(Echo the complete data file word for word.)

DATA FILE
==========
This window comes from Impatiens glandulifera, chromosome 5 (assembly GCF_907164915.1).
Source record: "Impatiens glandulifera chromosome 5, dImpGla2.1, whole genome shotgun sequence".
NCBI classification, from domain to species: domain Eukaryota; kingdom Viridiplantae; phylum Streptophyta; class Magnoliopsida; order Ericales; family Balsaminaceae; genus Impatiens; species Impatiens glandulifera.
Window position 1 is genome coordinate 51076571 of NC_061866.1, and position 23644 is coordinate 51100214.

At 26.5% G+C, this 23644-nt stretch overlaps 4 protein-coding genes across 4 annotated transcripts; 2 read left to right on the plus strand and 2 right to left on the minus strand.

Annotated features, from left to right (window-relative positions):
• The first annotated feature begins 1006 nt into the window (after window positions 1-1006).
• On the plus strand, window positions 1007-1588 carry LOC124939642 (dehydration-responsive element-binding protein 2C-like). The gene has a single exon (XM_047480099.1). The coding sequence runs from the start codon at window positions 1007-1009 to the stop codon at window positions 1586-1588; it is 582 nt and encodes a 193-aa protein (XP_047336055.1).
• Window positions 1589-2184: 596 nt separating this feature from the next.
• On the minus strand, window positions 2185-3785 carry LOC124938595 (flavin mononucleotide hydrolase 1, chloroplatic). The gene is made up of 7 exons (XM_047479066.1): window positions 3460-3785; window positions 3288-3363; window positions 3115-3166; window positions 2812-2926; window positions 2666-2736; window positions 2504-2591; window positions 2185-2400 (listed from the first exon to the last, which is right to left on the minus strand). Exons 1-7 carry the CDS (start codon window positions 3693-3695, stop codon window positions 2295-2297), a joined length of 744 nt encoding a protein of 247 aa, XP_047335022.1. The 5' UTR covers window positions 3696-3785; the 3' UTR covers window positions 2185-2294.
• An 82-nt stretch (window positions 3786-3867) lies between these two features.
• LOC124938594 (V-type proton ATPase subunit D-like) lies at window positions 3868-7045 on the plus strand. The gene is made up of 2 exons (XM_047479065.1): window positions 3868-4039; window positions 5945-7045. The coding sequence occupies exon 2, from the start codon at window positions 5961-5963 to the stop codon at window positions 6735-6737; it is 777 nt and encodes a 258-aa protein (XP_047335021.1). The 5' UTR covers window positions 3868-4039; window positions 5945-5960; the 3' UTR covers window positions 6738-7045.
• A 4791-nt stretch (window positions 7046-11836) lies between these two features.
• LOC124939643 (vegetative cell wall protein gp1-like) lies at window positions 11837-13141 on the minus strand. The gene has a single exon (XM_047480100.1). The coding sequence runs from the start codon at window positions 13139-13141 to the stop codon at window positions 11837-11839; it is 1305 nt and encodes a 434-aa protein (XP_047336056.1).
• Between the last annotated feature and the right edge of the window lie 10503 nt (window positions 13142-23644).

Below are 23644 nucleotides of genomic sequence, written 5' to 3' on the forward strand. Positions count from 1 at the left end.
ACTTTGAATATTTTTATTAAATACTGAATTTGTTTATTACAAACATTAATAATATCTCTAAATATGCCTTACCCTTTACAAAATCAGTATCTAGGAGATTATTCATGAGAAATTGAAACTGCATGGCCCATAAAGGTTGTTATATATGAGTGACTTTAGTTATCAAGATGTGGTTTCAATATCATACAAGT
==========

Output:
This window comes from Impatiens glandulifera, chromosome 5 (assembly GCF_907164915.1).
Source record: "Impatiens glandulifera chromosome 5, dImpGla2.1, whole genome shotgun sequence".
NCBI classification, from domain to species: domain Eukaryota; kingdom Viridiplantae; phylum Streptophyta; class Magnoliopsida; order Ericales; family Balsaminaceae; genus Impatiens; species Impatiens glandulifera.
Window position 1 is genome coordinate 51076571 of NC_061866.1, and position 23644 is coordinate 51100214.

At 26.5% G+C, this 23644-nt stretch overlaps 4 protein-coding genes across 4 annotated transcripts; 2 read left to right on the plus strand and 2 right to left on the minus strand.

Annotated features, from left to right (window-relative positions):
• The first annotated feature begins 1006 nt into the window (after window positions 1-1006).
• On the plus strand, window positions 1007-1588 carry LOC124939642 (dehydration-responsive element-binding protein 2C-like). The gene has a single exon (XM_047480099.1). The coding sequence runs from the start codon at window positions 1007-1009 to the stop codon at window positions 1586-1588; it is 582 nt and encodes a 193-aa protein (XP_047336055.1).
• Window positions 1589-2184: 596 nt separating this feature from the next.
• On the minus strand, window positions 2185-3785 carry LOC124938595 (flavin mononucleotide hydrolase 1, chloroplatic). The gene is made up of 7 exons (XM_047479066.1): window positions 3460-3785; window positions 3288-3363; window positions 3115-3166; window positions 2812-2926; window positions 2666-2736; window positions 2504-2591; window positions 2185-2400 (listed from the first exon to the last, which is right to left on the minus strand). Exons 1-7 carry the CDS (start codon window positions 3693-3695, stop codon window positions 2295-2297), a joined length of 744 nt encoding a protein of 247 aa, XP_047335022.1. The 5' UTR covers window positions 3696-3785; the 3' UTR covers window positions 2185-2294.
• An 82-nt stretch (window positions 3786-3867) lies between these two features.
• LOC124938594 (V-type proton ATPase subunit D-like) lies at window positions 3868-7045 on the plus strand. The gene is made up of 2 exons (XM_047479065.1): window positions 3868-4039; window positions 5945-7045. The coding sequence occupies exon 2, from the start codon at window positions 5961-5963 to the stop codon at window positions 6735-6737; it is 777 nt and encodes a 258-aa protein (XP_047335021.1). The 5' UTR covers window positions 3868-4039; window positions 5945-5960; the 3' UTR covers window positions 6738-7045.
• A 4791-nt stretch (window positions 7046-11836) lies between these two features.
• LOC124939643 (vegetative cell wall protein gp1-like) lies at window positions 11837-13141 on the minus strand. The gene has a single exon (XM_047480100.1). The coding sequence runs from the start codon at window positions 13139-13141 to the stop codon at window positions 11837-11839; it is 1305 nt and encodes a 434-aa protein (XP_047336056.1).
• Between the last annotated feature and the right edge of the window lie 10503 nt (window positions 13142-23644).

Below are 23644 nucleotides of genomic sequence, written 5' to 3' on the forward strand. Positions count from 1 at the left end.
ACTTTGAATATTTTTATTAAATACTGAATTTGTTTATTACAAACATTAATAATATCTCTAAATATGCCTTACCCTTTACAAAATCAGTATCTAGGAGATTATTCATGAGAAATTGAAACTGCATGGCCCATAAAGGTTGTTATATATGAGTGACTTTAGTTATCAAGATGTGGTTTCAATATCATACAAGT